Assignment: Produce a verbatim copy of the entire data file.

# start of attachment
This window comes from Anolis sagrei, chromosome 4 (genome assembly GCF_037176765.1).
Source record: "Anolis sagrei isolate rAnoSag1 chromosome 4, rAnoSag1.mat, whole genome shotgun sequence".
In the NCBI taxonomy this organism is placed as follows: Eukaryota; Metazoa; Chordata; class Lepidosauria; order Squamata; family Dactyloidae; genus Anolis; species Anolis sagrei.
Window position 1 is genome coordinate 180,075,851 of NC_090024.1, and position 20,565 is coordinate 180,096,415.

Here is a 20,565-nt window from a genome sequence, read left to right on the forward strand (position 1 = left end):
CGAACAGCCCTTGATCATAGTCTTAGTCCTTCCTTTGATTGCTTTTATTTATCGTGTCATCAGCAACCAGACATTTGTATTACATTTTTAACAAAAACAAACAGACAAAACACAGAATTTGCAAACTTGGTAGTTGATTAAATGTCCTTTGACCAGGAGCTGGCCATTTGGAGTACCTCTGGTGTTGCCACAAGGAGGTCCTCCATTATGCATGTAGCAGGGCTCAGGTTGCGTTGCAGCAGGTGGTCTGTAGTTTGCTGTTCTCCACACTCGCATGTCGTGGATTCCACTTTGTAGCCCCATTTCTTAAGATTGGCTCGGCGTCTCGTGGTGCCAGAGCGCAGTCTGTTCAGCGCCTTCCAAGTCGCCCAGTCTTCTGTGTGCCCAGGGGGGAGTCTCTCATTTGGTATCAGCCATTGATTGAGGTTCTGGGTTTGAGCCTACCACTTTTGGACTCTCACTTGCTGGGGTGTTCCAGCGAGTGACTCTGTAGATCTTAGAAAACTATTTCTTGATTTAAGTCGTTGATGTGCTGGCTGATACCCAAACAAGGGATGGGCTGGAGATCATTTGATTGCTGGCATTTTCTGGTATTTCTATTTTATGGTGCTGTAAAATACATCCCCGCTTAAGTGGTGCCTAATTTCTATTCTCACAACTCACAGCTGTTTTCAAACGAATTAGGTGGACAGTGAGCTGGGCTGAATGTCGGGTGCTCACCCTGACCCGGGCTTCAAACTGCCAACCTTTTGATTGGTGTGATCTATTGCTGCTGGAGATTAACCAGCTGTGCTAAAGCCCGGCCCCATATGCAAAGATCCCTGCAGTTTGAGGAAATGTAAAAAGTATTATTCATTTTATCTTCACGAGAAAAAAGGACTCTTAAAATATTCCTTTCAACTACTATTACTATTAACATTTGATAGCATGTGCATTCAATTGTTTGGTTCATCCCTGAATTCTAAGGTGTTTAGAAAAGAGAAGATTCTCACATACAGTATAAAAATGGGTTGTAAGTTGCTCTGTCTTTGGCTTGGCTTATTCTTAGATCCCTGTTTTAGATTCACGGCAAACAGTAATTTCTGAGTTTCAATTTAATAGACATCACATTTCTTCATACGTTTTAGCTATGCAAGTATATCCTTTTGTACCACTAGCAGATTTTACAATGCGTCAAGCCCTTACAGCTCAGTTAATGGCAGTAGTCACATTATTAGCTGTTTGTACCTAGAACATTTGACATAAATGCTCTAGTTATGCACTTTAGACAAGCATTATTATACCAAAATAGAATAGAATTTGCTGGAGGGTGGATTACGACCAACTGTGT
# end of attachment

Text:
This window comes from Anolis sagrei, chromosome 4 (genome assembly GCF_037176765.1).
Source record: "Anolis sagrei isolate rAnoSag1 chromosome 4, rAnoSag1.mat, whole genome shotgun sequence".
In the NCBI taxonomy this organism is placed as follows: Eukaryota; Metazoa; Chordata; class Lepidosauria; order Squamata; family Dactyloidae; genus Anolis; species Anolis sagrei.
Window position 1 is genome coordinate 180,075,851 of NC_090024.1, and position 20,565 is coordinate 180,096,415.

Here is a 20,565-nt window from a genome sequence, read left to right on the forward strand (position 1 = left end):
CGAACAGCCCTTGATCATAGTCTTAGTCCTTCCTTTGATTGCTTTTATTTATCGTGTCATCAGCAACCAGACATTTGTATTACATTTTTAACAAAAACAAACAGACAAAACACAGAATTTGCAAACTTGGTAGTTGATTAAATGTCCTTTGACCAGGAGCTGGCCATTTGGAGTACCTCTGGTGTTGCCACAAGGAGGTCCTCCATTATGCATGTAGCAGGGCTCAGGTTGCGTTGCAGCAGGTGGTCTGTAGTTTGCTGTTCTCCACACTCGCATGTCGTGGATTCCACTTTGTAGCCCCATTTCTTAAGATTGGCTCGGCGTCTCGTGGTGCCAGAGCGCAGTCTGTTCAGCGCCTTCCAAGTCGCCCAGTCTTCTGTGTGCCCAGGGGGGAGTCTCTCATTTGGTATCAGCCATTGATTGAGGTTCTGGGTTTGAGCCTACCACTTTTGGACTCTCACTTGCTGGGGTGTTCCAGCGAGTGACTCTGTAGATCTTAGAAAACTATTTCTTGATTTAAGTCGTTGATGTGCTGGCTGATACCCAAACAAGGGATGGGCTGGAGATCATTTGATTGCTGGCATTTTCTGGTATTTCTATTTTATGGTGCTGTAAAATACATCCCCGCTTAAGTGGTGCCTAATTTCTATTCTCACAACTCACAGCTGTTTTCAAACGAATTAGGTGGACAGTGAGCTGGGCTGAATGTCGGGTGCTCACCCTGACCCGGGCTTCAAACTGCCAACCTTTTGATTGGTGTGATCTATTGCTGCTGGAGATTAACCAGCTGTGCTAAAGCCCGGCCCCATATGCAAAGATCCCTGCAGTTTGAGGAAATGTAAAAAGTATTATTCATTTTATCTTCACGAGAAAAAAGGACTCTTAAAATATTCCTTTCAACTACTATTACTATTAACATTTGATAGCATGTGCATTCAATTGTTTGGTTCATCCCTGAATTCTAAGGTGTTTAGAAAAGAGAAGATTCTCACATACAGTATAAAAATGGGTTGTAAGTTGCTCTGTCTTTGGCTTGGCTTATTCTTAGATCCCTGTTTTAGATTCACGGCAAACAGTAATTTCTGAGTTTCAATTTAATAGACATCACATTTCTTCATACGTTTTAGCTATGCAAGTATATCCTTTTGTACCACTAGCAGATTTTACAATGCGTCAAGCCCTTACAGCTCAGTTAATGGCAGTAGTCACATTATTAGCTGTTTGTACCTAGAACATTTGACATAAATGCTCTAGTTATGCACTTTAGACAAGCATTATTATACCAAAATAGAATAGAATTTGCTGGAGGGTGGATTACGACCAACTGTGT